Expressions and operators

This chapter documents all the JavaScript language operators, expressions and keywords.

Expressions and operators by category

For an alphabetical listing see the sidebar on the left.

Primary expressions

Basic keywords and general expressions in JavaScript.


The this keyword refers to a special property of an execution context.


The function keyword defines a function expression.


The class keyword defines a class expression.


The function* keyword defines a generator function expression.


Pause and resume a generator function.


Delegate to another generator function or iterable object.

async function

The async function defines an async function expression.


Pause and resume an async function and wait for the promise's resolution/rejection.


Array initializer/literal syntax.


Object initializer/literal syntax.


Regular expression literal syntax.

( )

Grouping operator.

Left-hand-side expressions

Left values are the destination of an assignment.

Property accessors

Member operators provide access to a property or method of an object ( and object["property"]).


The new operator creates an instance of a constructor.

In constructors, refers to the constructor that was invoked by new.


An object exposing context-specific metadata to a JavaScript module.


The super keyword calls the parent constructor.


Spread syntax allows an expression to be expanded in places where multiple arguments (for function calls) or multiple elements (for array literals) are expected.

Increment and decrement

Postfix/prefix increment and postfix/prefix decrement operators.


Postfix increment operator.


Postfix decrement operator.


Prefix increment operator.


Prefix decrement operator.

Unary operators

A unary operation is an operation with only one operand.


The delete operator deletes a property from an object.


The void operator discards an expression's return value.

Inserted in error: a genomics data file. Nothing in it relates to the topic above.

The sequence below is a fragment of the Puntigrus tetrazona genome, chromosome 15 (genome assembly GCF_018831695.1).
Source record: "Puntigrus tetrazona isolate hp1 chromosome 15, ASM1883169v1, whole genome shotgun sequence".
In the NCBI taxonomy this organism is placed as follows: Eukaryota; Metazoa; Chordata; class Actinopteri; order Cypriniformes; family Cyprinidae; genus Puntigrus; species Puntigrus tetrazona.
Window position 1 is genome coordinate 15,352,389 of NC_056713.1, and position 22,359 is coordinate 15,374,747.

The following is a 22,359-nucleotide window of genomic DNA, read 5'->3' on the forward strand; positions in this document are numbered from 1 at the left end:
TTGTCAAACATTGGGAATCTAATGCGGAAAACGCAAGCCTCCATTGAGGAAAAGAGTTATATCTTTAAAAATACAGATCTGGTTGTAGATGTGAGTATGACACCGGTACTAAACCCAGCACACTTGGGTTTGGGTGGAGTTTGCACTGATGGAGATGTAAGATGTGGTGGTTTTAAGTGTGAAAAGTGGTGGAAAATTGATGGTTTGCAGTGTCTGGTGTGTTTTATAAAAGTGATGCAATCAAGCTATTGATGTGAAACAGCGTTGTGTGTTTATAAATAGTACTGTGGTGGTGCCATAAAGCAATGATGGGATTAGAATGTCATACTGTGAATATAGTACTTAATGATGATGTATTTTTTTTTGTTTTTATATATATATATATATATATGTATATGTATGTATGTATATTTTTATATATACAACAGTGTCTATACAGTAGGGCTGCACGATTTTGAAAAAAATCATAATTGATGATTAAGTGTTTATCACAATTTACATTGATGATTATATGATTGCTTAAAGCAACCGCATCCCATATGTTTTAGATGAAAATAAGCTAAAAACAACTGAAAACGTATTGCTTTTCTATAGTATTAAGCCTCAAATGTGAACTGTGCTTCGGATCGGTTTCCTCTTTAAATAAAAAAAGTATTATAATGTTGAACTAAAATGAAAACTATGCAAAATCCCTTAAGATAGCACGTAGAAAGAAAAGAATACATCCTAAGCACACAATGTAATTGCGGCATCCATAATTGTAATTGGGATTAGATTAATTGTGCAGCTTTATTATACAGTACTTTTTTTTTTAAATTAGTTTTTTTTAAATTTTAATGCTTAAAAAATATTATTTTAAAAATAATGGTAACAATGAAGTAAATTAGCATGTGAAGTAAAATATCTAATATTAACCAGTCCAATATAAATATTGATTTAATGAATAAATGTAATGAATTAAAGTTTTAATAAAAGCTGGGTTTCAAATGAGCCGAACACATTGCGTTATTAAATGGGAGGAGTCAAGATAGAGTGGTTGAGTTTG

The typeof operator determines the type of a given object.


The unary plus operator converts its operand to Number type.


The unary negation operator converts its operand to Number type and then negates it.


Bitwise NOT operator.


Logical NOT operator.

Arithmetic operators

Arithmetic operators take numerical values (either literals or variables) as their operands and return a single numerical value.

+ (Plus)

Addition operator.


Subtraction operator.


Division operator.


Multiplication operator.


Remainder operator.


Exponentiation operator.

Relational operators

A comparison operator compares its operands and returns a boolean value based on whether the comparison is true.


The in operator determines whether an object has a given property.


The instanceof operator determines whether an object is an instance of another object.

< (Less than)

Less than operator.

> (Greater than)

Greater than operator.


Less than or equal operator.


Greater than or equal operator.

Note: => is not an operator, but the notation for Arrow functions.

Equality operators

The result of evaluating an equality operator is always of type boolean based on whether the comparison is true.


Equality operator.


Inequality operator.


Strict equality operator.


Strict inequality operator.

Bitwise shift operators

Operations to shift all bits of the operand.


Bitwise left shift operator.


Bitwise right shift operator.


Bitwise unsigned right shift operator.

Binary bitwise operators

Bitwise operators treat their operands as a set of 32 bits (zeros and ones) and return standard JavaScript numerical values.


Bitwise AND.


Bitwise OR.


Bitwise XOR.

Binary logical operators

Logical operators are typically used with boolean (logical) values, and when they are, they return a boolean value.


Logical AND.


Logical OR.


Nullish Coalescing Operator.

Conditional (ternary) operator

(condition ? ifTrue : ifFalse)

The conditional operator returns one of two values based on the logical value of the condition.

Optional Chaining operator


The optional chaining operator returns undefined instead of causing an error if a reference is nullish (null or undefined).

Assignment operators

An assignment operator assigns a value to its left operand based on the value of its right operand.


Assignment operator.


Multiplication assignment.


Exponentiation assignment.


Division assignment.


Remainder assignment.


Addition assignment.


Subtraction assignment


Left shift assignment.


Right shift assignment.


Unsigned right shift assignment.


Bitwise AND assignment.


Bitwise XOR assignment.


Bitwise OR assignment.


Logical AND assignment.


Logical OR assignment.


Logical nullish assignment.

[a, b] = [1, 2] {a, b} = {a:1, b:2}

Destructuring assignment allows you to assign the properties of an array or object to variables using syntax that looks similar to array or object literals.

Comma operator


The comma operator allows multiple expressions to be evaluated in a single statement and returns the result of the last expression.


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Browser compatibility

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See also